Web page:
Instead of relying upon Nielsen ratings, Viacom has signed an agreement with Rentrak for TV and VOD audience measurements.

As TV networks continue to watch their Nielsen ratings drop, some of those networks are starting to drop Nielsen ratings instead. Following CNBC’s defection to Cogent, Viacom has announced an agreement with research firm Rentrak to measure their audiences on both television and video-on-demand platforms. Despite Nielsen’s recent announcement of a partnership with Roku, the company’s once all-important ratings have been met with increasing skepticism. Falling ratings are often blamed, not on poor performance of programming, but on Nielsen’s inability to capture accurate snapshots of audiences which are increasingly tuning in on mobile devices, tablets, PCs, and other devices rather than on traditional television sets.
Many programming decisions at the major networks are driven in large part by ratings, so having incomplete information determine the fate of content is very risky given the highly competitive nature of the television business. This has led many to question whether Nielsen ratings are losing their relevance. One of the leading new media companies, Netflix, famously doesn’t disclose audience date, nor do they rely in it when making programming decisions the way their television counterparts do. Netflix’s Chief Content Officer Ted Sarandos even claimed that there’s no reason for them to bother looking at the numbers. Instead, he suggested that obsessing over ratings and other such measurements put unnecessary pressures on content producers, and even lead to quality programming being killed before it has a chance to blossom. Netflix has continued to gain subscribers fairly rapidly, and content produced in-house like “House of Cards” has performed well, suggesting that the strategy of ignoring ratings is paying off.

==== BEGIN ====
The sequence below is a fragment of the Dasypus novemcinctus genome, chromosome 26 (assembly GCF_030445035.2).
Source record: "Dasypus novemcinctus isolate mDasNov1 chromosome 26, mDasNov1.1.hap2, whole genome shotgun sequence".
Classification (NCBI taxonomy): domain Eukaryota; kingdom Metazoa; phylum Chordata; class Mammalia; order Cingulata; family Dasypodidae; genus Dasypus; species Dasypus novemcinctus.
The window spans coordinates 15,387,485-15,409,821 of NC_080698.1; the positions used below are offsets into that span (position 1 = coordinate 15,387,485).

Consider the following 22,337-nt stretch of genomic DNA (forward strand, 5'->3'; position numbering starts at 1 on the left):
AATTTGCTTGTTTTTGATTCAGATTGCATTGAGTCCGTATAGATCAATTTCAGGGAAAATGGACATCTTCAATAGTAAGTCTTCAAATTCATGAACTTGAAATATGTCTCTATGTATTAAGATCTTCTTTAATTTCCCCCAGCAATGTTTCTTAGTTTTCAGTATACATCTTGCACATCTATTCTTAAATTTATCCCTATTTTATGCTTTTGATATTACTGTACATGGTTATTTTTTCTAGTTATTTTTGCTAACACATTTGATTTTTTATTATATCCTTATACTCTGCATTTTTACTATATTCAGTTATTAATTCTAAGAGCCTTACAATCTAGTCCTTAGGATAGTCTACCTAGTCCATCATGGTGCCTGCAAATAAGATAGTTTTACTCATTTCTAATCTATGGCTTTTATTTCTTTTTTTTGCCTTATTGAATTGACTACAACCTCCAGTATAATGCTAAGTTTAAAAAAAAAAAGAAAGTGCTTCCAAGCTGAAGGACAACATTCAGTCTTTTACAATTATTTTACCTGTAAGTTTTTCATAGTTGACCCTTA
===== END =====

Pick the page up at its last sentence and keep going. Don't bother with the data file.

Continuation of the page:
This raises an important point: quality content risks being cut down in its prime because of low ratings that may be more of a function of poor reporting than poor performance by the content itself. One example could be NBC’s popular sitcom “Community” which was canceled by the network, only to be picked up by Yahoo. It’s safe to say that the folks at Yahoo did not base their decision on ratings, and obviously saw value in the show and its loyal following. From new players in the TV space like Yahoo and Netflix, to old guard media industry giants like Viacom, ratings, or at least those from Nielsen, are quickly losing their clout. The industry needs to find an alternative solution that can provide reliable ratings, or end its obsession with ratings all together.
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